"From my window, I watch the city far below," Bill Urban wrote from his room in Osler 8, the AIDS wing of Johns Hopkins Hospital. "Don't they know, I thought. Don't they even care that people are dying . . . My friends are dying about me and I cannot help but take it personally that they are all leaving me behind."
But last night in the Mount Vernon area of Baltimore, it was William James Gregory Urban who left his friends behind -- nearly 200 of them, who gathered at First and Franklin Street Presbyterian Church to mourn the June 24 death of the 36-year-old journalist and founder of the Baltimore Alternative, a monthly advocate for gay and lesbian rights and the fight against acquired immune deficiency syndrome.
It was one more early death for a part of Baltimore that has grown numb to early death, one more memorial remembrance in a community that has had its fill of remembrances. But in this instance, the memorial was touched by the very words of the man being mourned.
"Memory is the gift of God," Rabbi Shira Lander told the gathering. "Inthe works of his mind, William James Urban, the creator, survives."
It was those works that Gary Lambert, the Alternative's associate editor, offered in his eulogy to describe Mr. Urban, who had continued to make his newspaper's monthly deadlines while struggling with AIDS-related illnesses for much of the last six years.
"There is no sanctuary from the social and political implications of AIDS," Mr. Lambert said, reading from Mr. Urban's writings. "The stigma is always there to haunt me."
Nonetheless, the Baltimore journalist chose to publicly acknowledge the disease and serve as an activist in a variety of civic, gay and AIDS service groups. "I went public with my illness so others might feel more comfortable," Mr. Urban wrote. "I wanted to make AIDS as commonplace as cancer."
That public stance, coupled with Mr. Urban's advocacy, led to hate mail and abusive phone calls, harassment in his Remington neighborhood and even derision in some quarters of the gay community, according to Mr. Lambert, who added, "He never expressed his fear or his despair, at least not to me."
The mourners who gathered for last night's service included representatives of the city government, gay and lesbian community groups, AIDS service organizations and medical institutions. All of them seemed to have fond memories of Mr. Urban's insistent advocacy.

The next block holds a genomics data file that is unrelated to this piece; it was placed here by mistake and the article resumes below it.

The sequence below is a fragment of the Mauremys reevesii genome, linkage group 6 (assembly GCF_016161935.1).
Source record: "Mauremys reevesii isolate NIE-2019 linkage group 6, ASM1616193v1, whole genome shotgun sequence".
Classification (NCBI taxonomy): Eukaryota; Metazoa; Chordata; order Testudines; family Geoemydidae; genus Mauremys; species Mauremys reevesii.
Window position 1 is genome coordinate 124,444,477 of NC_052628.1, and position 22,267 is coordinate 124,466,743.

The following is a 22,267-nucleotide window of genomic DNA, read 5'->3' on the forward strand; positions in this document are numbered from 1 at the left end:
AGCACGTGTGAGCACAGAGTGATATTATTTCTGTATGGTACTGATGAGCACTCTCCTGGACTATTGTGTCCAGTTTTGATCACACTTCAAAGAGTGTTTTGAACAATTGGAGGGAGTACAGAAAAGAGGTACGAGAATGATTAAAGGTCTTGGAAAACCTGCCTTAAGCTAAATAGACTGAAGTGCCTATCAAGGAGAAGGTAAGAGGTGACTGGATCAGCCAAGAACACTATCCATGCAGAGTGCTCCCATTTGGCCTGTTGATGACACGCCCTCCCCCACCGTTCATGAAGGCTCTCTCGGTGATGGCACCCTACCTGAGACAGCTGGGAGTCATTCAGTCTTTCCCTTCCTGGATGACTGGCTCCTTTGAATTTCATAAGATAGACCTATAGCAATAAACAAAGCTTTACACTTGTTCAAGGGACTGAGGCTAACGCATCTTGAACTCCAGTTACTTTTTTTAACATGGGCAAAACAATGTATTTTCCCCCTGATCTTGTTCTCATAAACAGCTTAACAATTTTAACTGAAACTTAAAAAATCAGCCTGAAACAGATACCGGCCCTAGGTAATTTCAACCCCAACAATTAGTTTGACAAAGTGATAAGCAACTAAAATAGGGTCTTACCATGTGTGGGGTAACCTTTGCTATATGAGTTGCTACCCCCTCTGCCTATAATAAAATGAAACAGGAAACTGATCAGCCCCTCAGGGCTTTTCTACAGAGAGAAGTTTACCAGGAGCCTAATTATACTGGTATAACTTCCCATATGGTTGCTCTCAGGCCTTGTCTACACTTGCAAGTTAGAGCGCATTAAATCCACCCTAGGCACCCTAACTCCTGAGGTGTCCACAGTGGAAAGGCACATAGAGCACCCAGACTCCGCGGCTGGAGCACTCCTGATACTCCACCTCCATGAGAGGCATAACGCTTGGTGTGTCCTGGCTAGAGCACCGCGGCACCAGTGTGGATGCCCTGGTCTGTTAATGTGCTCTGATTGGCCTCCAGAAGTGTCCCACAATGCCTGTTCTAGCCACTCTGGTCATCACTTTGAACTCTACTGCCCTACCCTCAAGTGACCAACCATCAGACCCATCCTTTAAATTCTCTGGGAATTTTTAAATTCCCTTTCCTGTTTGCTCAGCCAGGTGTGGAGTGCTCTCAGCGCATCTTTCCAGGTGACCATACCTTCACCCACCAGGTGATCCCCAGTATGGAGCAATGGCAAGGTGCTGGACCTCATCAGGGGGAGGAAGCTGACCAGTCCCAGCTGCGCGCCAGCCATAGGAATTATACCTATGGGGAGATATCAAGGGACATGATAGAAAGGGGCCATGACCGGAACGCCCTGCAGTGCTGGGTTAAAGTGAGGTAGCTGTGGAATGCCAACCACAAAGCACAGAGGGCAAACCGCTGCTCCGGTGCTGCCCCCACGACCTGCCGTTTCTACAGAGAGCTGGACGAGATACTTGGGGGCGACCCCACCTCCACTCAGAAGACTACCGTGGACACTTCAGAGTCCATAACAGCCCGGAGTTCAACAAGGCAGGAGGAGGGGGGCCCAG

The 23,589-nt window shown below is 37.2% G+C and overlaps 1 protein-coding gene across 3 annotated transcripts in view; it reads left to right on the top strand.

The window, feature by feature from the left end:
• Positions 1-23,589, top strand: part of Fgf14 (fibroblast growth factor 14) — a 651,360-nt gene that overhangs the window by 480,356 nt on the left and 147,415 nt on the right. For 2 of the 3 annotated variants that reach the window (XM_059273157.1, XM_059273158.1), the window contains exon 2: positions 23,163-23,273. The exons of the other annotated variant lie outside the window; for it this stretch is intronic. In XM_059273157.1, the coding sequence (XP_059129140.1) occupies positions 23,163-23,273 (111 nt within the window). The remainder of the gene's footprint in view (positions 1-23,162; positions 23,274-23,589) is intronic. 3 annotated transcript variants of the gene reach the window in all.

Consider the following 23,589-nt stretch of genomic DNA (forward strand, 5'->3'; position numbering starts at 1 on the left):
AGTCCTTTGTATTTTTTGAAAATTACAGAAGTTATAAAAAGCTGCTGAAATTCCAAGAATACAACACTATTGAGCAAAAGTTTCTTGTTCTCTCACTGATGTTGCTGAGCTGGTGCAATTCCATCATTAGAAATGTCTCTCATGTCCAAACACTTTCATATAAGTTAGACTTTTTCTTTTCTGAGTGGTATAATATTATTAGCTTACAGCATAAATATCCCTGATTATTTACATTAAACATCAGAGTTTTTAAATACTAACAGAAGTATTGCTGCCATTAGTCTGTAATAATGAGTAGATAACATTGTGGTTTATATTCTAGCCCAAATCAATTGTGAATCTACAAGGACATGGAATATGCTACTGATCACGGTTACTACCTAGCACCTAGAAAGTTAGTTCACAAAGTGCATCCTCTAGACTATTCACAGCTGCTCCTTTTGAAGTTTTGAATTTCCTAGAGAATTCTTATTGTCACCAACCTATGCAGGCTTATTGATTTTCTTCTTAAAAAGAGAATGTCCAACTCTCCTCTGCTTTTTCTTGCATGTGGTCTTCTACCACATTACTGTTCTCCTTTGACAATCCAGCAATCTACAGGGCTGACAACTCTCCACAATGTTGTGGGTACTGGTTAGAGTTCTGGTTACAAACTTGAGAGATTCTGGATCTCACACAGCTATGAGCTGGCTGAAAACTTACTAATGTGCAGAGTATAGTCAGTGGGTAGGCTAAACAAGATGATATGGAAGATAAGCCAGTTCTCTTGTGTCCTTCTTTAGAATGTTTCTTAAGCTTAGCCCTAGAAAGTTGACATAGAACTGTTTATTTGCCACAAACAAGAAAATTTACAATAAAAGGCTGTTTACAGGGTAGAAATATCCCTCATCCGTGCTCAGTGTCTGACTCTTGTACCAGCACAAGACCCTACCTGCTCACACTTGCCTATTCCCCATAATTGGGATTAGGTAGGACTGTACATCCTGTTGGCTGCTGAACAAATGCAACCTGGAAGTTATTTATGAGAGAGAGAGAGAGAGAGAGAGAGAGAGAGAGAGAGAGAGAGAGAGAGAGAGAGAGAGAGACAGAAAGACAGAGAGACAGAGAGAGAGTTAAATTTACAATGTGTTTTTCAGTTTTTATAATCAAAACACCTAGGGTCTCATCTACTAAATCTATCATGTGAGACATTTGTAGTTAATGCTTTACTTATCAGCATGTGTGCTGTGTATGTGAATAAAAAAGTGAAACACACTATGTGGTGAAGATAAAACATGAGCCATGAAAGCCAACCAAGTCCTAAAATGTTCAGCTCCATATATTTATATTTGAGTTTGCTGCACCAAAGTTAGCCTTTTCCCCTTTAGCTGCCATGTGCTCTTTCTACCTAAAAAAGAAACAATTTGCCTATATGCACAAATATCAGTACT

"I'll never see the prophet Elijah take on Jezebel, but I've had the high privilege of seeing Bill Urban on a tirade and that's enough," recalled John McLucas, who worked with Mr. Urban in the AIDS Interfaith Network and on the board of the Chase-Brexton Clinic.
Mr. Lambert said that, despite his advocacy, Mr. Urban took pride in making the Alternative, which he founded in 1986, into a newspaper that would cover the gay community and the AIDS epidemic comprehensively, in a way that would present readers with facts and dispassionate analysis, allowing them to form their own opinions. "I want this paper to be read by everybody," he said. "Gay people, straight people, politicians."
Although his illness severely weakened him in his last months, Mr. Urban lived long enough to see the Alternative publish its most successful edition, last month's Gay Pride issue, under the direction of editor Charles Mueller, who had been Mr. Urban's companion for a decade.
The newspaper and Mr. Mueller were the two things that kept Mr. Urban fighting, friends said. In her eulogy, Ann Gordon reminded Mr. Urban's friends of all the occasions when it seemed AIDS was ready to claim him. The telephone would ring and people would "hear that Bill is really sick this time. . . . Three days later, he'd be back at the Alternative. He and Charlie never missed a deadline."
At last night's service, which ended with a silent candlelight vigil through the midtown area, speaker after speaker urged the gathering to recommit themselves to remembering Mr. Urban by battling the AIDS epidemic and anti-gay bias.
"I have lost so many friends that I have come to truly value those who are still alive," Mr. Urban wrote. "I want to be remembered for my compassion, not my brashness. Remembered for my intellect and generosity."
And last night, he was.